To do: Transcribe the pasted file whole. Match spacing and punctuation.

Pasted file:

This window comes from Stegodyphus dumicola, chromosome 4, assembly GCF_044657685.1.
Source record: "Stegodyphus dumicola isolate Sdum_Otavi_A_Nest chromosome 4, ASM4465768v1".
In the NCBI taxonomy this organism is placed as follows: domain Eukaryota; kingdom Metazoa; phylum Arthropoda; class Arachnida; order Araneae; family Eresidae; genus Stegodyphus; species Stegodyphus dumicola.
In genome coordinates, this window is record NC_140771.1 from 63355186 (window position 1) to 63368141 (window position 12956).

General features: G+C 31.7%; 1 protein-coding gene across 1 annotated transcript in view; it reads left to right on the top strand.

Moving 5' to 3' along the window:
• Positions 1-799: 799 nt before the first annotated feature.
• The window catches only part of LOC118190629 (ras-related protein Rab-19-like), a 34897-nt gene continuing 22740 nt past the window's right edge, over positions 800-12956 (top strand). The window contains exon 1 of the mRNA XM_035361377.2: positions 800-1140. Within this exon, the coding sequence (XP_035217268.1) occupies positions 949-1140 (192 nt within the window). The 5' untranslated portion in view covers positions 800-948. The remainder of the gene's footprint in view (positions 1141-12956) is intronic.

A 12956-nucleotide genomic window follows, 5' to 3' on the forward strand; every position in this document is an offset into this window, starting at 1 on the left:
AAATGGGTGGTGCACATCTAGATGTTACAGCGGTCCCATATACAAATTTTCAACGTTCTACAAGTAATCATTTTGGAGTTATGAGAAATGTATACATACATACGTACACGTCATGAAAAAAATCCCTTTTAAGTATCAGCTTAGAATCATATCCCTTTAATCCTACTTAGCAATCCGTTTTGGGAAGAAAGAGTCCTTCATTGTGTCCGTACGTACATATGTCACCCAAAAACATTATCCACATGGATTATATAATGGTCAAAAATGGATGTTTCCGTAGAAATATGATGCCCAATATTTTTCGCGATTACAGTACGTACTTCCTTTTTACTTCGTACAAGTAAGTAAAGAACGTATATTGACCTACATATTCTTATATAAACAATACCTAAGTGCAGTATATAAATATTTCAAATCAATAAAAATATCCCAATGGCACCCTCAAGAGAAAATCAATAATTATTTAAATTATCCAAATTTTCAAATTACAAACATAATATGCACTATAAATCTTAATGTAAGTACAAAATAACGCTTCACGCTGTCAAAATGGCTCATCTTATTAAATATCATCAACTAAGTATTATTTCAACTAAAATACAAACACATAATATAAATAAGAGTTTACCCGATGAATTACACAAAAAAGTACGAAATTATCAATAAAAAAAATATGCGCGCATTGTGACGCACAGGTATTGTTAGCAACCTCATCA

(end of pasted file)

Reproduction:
This window comes from Stegodyphus dumicola, chromosome 4, assembly GCF_044657685.1.
Source record: "Stegodyphus dumicola isolate Sdum_Otavi_A_Nest chromosome 4, ASM4465768v1".
In the NCBI taxonomy this organism is placed as follows: domain Eukaryota; kingdom Metazoa; phylum Arthropoda; class Arachnida; order Araneae; family Eresidae; genus Stegodyphus; species Stegodyphus dumicola.
In genome coordinates, this window is record NC_140771.1 from 63355186 (window position 1) to 63368141 (window position 12956).

General features: G+C 31.7%; 1 protein-coding gene across 1 annotated transcript in view; it reads left to right on the top strand.

Moving 5' to 3' along the window:
• Positions 1-799: 799 nt before the first annotated feature.
• The window catches only part of LOC118190629 (ras-related protein Rab-19-like), a 34897-nt gene continuing 22740 nt past the window's right edge, over positions 800-12956 (top strand). The window contains exon 1 of the mRNA XM_035361377.2: positions 800-1140. Within this exon, the coding sequence (XP_035217268.1) occupies positions 949-1140 (192 nt within the window). The 5' untranslated portion in view covers positions 800-948. The remainder of the gene's footprint in view (positions 1141-12956) is intronic.

A 12956-nucleotide genomic window follows, 5' to 3' on the forward strand; every position in this document is an offset into this window, starting at 1 on the left:
AAATGGGTGGTGCACATCTAGATGTTACAGCGGTCCCATATACAAATTTTCAACGTTCTACAAGTAATCATTTTGGAGTTATGAGAAATGTATACATACATACGTACACGTCATGAAAAAAATCCCTTTTAAGTATCAGCTTAGAATCATATCCCTTTAATCCTACTTAGCAATCCGTTTTGGGAAGAAAGAGTCCTTCATTGTGTCCGTACGTACATATGTCACCCAAAAACATTATCCACATGGATTATATAATGGTCAAAAATGGATGTTTCCGTAGAAATATGATGCCCAATATTTTTCGCGATTACAGTACGTACTTCCTTTTTACTTCGTACAAGTAAGTAAAGAACGTATATTGACCTACATATTCTTATATAAACAATACCTAAGTGCAGTATATAAATATTTCAAATCAATAAAAATATCCCAATGGCACCCTCAAGAGAAAATCAATAATTATTTAAATTATCCAAATTTTCAAATTACAAACATAATATGCACTATAAATCTTAATGTAAGTACAAAATAACGCTTCACGCTGTCAAAATGGCTCATCTTATTAAATATCATCAACTAAGTATTATTTCAACTAAAATACAAACACATAATATAAATAAGAGTTTACCCGATGAATTACACAAAAAAGTACGAAATTATCAATAAAAAAAATATGCGCGCATTGTGACGCACAGGTATTGTTAGCAACCTCATCA